684-690, 873-879, 1044-1050 Martin Scorsese's World Cinema Project

Discuss DVDs and Blu-rays released by Criterion and the films on them. If it's got a spine number, it's in here. Threads may contain spoilers.
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zedz
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Re: 684-690, 873-879, 1044-1050 Martin Scorsese's World Cinema Project

#201 Post by zedz » Thu Dec 17, 2020 11:43 pm

Thanks twbb. Beyzaie in his interview doesn't seem to acknowledge that reading of the ending at all, so I was worried I might be overanalyzing it.

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therewillbeblus
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Re: 684-690, 873-879, 1044-1050 Martin Scorsese's World Cinema Project

#202 Post by therewillbeblus » Thu Dec 17, 2020 11:57 pm

I'll be curious to dive into the extras myself once my set arrives next month, since it seems from Chris' review that the interview gets into how the film functions as a pre-revolution analysis.

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Re: 684-690, 873-879, 1044-1050 Martin Scorsese's World Cinema Project

#203 Post by therewillbeblus » Tue Dec 29, 2020 10:18 pm

Lucía

The jarring juxtaposition between the shooting style in the aristocratic safe spaces of knitting circles and the grimy streets of political conflict sets the stage for this diverse technical and narrative kaleidoscope of schemas for how feminine agency clashes with the tides of history, using three women -connected only by a name- to transplant audiences into their feverish experiences. This kind of film is not new in broad terms, especially the first story of attempting to harness love amidst a formidable sociopolitical conflict that suffocates this chance at escaping the cultural tides. However, Solás takes a novel approach by treating these existential plights with stylistically loose but frenetic frameworks, and using all the possibilities of the medium to demonstrate the distressing subjectivity inherent when attempting to exert individualism against a collective mass.

In the first story, one high-society woman describes an incident of assault from a gossipy stance and the images of her jolly enthusiasm with the experimental chaos of the imagined incident is an acute exhibition of emotional disorder that reflects contrary responses on several characters in the scene. The very next scene grounds us to a (very briefly) austere romantic encounter followed by the woman’s liberating joy translated into freewheeling technical passion, the camera swooping around the room in an exercise that seems to have inspired Malick’s entire vision of the world. Thankfully there are another two and a half hours to go of equally compelling examples of formalism inciting drama.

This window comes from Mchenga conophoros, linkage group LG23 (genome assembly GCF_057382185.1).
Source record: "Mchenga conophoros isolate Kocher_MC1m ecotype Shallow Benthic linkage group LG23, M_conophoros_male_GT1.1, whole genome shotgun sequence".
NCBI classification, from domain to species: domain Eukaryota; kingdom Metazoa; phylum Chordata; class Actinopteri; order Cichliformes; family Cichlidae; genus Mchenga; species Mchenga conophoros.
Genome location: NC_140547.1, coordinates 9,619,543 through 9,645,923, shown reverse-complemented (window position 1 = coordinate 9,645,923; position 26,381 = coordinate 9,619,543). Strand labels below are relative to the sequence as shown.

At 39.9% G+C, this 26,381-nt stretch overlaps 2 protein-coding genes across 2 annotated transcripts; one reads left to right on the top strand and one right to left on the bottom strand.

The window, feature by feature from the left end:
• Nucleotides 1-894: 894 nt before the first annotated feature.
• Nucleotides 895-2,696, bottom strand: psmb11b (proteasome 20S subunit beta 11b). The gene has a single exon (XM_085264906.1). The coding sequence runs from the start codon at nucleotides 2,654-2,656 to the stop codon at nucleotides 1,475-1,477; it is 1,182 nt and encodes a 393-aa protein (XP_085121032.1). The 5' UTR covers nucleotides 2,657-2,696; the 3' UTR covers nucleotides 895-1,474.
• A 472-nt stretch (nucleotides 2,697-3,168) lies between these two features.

The first story, which takes up nearly half of the film, is far and away my favorite. We get battle sequences that evoke Chimes at Midnight and Marketa Lazarova's brilliance in a similarly tumultuous style, and Solás makes a choice to film the aftermath of a particularly devastating trauma feature blown-out lighting to mimic a dissociative state, of consciousness dissipating from societal familiarities into depersonalization, triggering a final emotional act of fatalistic impulsive ferocity.

The second story’s romance/political blend is established through a more secure technical formula, but quickly dissolves into psychological phantasmagoria (there is a party scene that feels exactly like the battle scene in the first part!) and elicits a New Wave feel. The smothering close shots and attentive editing give it an alternative shade of equivalent intimacy as the first. The violence is also very destabilizing and dynamically presented with zooms and cross-cutting in ways that accentuate the political movement’s non-violent passionate expressions in simpatico with the violent demonstrations. This woman makes a different choice here to remain complacent with the participation in the aggressive political climate, but her fate remains the same- destined to lose her will’s focus against fatalistic macro-ethos.

The third story was the least interesting on the surface, but I respect its purpose to the entire composite and the ending is terrifically ambiguous.
SpoilerShow
Here we are given the privilege of a surrogate who is the one woman who doesn't lose her man to death, but instead faces similarly tragic loss due to the helpless need to assert her agency against the socially normative patriarchal and culturally-supported nationalist-hierarchal position he holds. No longer is the challenge against a nebulous and ominous cause, but of that force personified in the romantic partner himself! The physical struggle on the beach is deeply startling from a subjective angle, but it's the change-up to an objective framing from the perspective of a child that informs us of its power, its humble place in history, and prompts us to reflect on the implications for a brighter future.

After several intensely intimate tales of tragedy that felt like the whole world revolved around this singular life we were following, only to move onto the next one unveiling both uniqueness and historical repetition, we are reminded that this is an ongoing process. We are reminded that progress has been made in our capacity and willingness to engage with our milieu, for women to find the language and tools to self-actualize without violence or silence, and that progress will continue, as will the conflict between what we need on a personal level and the dynamic shifts in our environmental current. The child's laugh can be seen as indirect information, confirming a happy resolve between the couple, unseen by us. It can also be emblematic of the minimization of this conflict as the last conflict, negating its supreme worth and optimistically hoping for, and affirming, a future where this child and countless others will grow up to self-actualize and assert their agencies under different conditions, some of them not doomed to tragedy though all of them- just like any full life- will be partially comprised of tragedy within their more comprehensive stories.